Researchers found that breast cancer survivors who
took 12 weeks of yoga classes ended up with reduced inflammation and
felt less tired after six months, compared to a similar group of
women who didn't take yoga classes.
"This may be a way to provide a good activity that also has other
benefits," Janice Kiecolt-Glaser, the study's lead author, told
Kiecolt-Glaser is an investigator at The Ohio State University
Comprehensive Cancer Care Center and the Institute for Behavioral
Medicine Research in Columbus.
She and her colleagues write in the Journal of Clinical Oncology
that cancer survivors are twice as likely to have poor health and
more disability, compared to people without a history of cancer.
That may be partially explained by less exercise and activity during
and after cancer treatment, which may increase inflammation
throughout the body. Chronic inflammation has been tied to increased
risks for death and a number of health disorders.
Previous research has also found that inflammation tends to be
elevated among cancer survivors and people who don't do a lot
Yoga may be one way to get breast cancer survivors moving again,
because its intensity can be tailored to an individual's limits.
Yoga has also been linked to reduced fatigue among cancer survivors
through better sleep (see Reuters Health story of Aug. 30, 2013,
To see whether yoga had an effect on inflammation, mood and fatigue,
the researchers recruited 200 breast cancer survivors, who finished
their treatments at least two months before the study began in 2008.
The women were randomly assigned to one of two groups that either
participated in two weekly 90-minute yoga sessions for 12 weeks or
were put on a waiting list and told to avoid yoga.
The women's blood was analyzed for indications of inflammation. They
also answered a series of surveys and questionnaires to measure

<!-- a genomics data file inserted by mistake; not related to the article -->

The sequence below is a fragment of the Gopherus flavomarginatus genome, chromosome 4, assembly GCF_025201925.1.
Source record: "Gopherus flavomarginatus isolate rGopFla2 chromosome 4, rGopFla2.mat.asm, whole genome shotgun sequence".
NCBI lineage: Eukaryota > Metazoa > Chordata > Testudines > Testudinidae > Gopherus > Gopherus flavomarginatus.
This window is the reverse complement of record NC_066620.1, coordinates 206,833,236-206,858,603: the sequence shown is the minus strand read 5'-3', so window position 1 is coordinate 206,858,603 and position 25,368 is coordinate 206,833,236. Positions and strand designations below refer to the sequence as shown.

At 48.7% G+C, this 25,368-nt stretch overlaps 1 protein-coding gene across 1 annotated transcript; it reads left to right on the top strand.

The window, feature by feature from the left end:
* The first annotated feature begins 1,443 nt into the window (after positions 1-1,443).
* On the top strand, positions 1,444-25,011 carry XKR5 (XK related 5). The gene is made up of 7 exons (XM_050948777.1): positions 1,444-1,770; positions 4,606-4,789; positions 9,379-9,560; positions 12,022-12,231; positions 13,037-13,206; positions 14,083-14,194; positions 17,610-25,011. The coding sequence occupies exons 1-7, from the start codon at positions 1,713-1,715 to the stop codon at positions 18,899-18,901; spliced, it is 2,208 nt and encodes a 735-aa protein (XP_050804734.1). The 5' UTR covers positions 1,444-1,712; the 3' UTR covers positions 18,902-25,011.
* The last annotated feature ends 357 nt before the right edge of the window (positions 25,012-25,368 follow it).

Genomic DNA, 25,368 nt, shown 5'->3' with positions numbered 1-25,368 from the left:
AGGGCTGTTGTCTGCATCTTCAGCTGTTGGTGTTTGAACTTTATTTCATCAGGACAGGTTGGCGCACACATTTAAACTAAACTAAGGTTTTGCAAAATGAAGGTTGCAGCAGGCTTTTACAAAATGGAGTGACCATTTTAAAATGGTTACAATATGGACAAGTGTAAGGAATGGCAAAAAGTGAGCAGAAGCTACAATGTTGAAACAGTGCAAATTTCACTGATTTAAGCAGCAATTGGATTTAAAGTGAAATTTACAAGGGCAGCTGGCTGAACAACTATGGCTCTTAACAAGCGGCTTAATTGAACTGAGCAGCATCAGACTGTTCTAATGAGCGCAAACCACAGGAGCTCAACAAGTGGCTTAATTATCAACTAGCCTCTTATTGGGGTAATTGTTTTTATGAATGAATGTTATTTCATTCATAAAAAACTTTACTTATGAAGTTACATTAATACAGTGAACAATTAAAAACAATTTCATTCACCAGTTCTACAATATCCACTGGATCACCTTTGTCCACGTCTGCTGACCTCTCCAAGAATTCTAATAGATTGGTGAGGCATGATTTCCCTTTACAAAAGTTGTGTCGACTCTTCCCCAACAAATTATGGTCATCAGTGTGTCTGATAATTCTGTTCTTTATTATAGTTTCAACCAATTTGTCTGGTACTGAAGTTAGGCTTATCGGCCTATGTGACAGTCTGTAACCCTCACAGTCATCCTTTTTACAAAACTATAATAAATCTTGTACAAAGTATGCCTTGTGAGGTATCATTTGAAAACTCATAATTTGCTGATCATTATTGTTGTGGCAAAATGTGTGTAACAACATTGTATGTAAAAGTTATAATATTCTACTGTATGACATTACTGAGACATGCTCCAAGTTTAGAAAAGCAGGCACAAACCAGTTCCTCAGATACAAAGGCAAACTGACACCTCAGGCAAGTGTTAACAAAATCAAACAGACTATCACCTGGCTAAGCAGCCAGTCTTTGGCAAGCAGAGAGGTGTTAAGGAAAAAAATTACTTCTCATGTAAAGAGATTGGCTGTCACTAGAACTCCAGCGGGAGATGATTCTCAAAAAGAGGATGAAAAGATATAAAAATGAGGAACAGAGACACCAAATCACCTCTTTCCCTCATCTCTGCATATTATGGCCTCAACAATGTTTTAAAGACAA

their fatigue, vitality and mood.
At the end of 12 weeks, the researchers found that women taking the
yoga classes scored higher than the comparison group for vitality.
But there were no significant differences between the groups in
measurements of mood, fatigue or inflammation.
Another three months after the yoga classes ended, however, women in
the yoga group were less fatigued and had higher vitality scores
than women in the comparison group.
For example, before anyone did yoga, both groups of women scored
about 14 on a fatigue scale of 0 to 30, where higher scores indicate
greater fatigue. At the end of the study, the average score among
women in the yoga group was five, versus about 13 among women in the
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There was no difference between the groups in mood, but Kiecolt-Glaser
said the women weren't depressed enough at the start of the study to
leave room for improvement.
In addition to feeling less tired, the researchers found that at six
months the indicators of inflammation in the yoga participants'
blood samples were between 13 percent and 20 percent lower than
those in the comparison group.
"My best guess is that when women are sleeping better they're
less fatigued and their inflammation goes down," Kiecolt-Glaser
said, adding that the more often the women did yoga weekly, the
better their results.
While Kiecolt-Glaser said the women in the study would notice a
difference in their fatigue after the study, she added that it would
be difficult to know if the lower inflammation led to noticeable
differences. That would require longer studies.
Karen Mustian, who was not involved in the study but has researched
yoga among cancer survivors, said it's also important to find out
how yoga affects the body.
"We really need to be able to drill down and understand how it
works to be able to more accurately prescribe these interventions,"
said Mustian, who is from the James P. Wilmot Cancer Center at the
University of Rochester Medical Center in New York.
She also said yoga can be recommended to breast cancer survivors as
long as they're aware of some caveats, including that they should
pick a low-to-moderate intensity yoga, understand their physical
limitations and do their research to find a credentialed and trained
"Yoga is certainly an excellent intervention to try when women are
feeling fatigued post treatment," Kiecolt-Glaser said. "But in
general even for women and men who aren't cancer survivors, it may
be an excellent intervention if they're feeling fatigued and (have)
declined to take part in something more vigorous."
Journal of Clinical Oncology, online Jan. 27, 2014.
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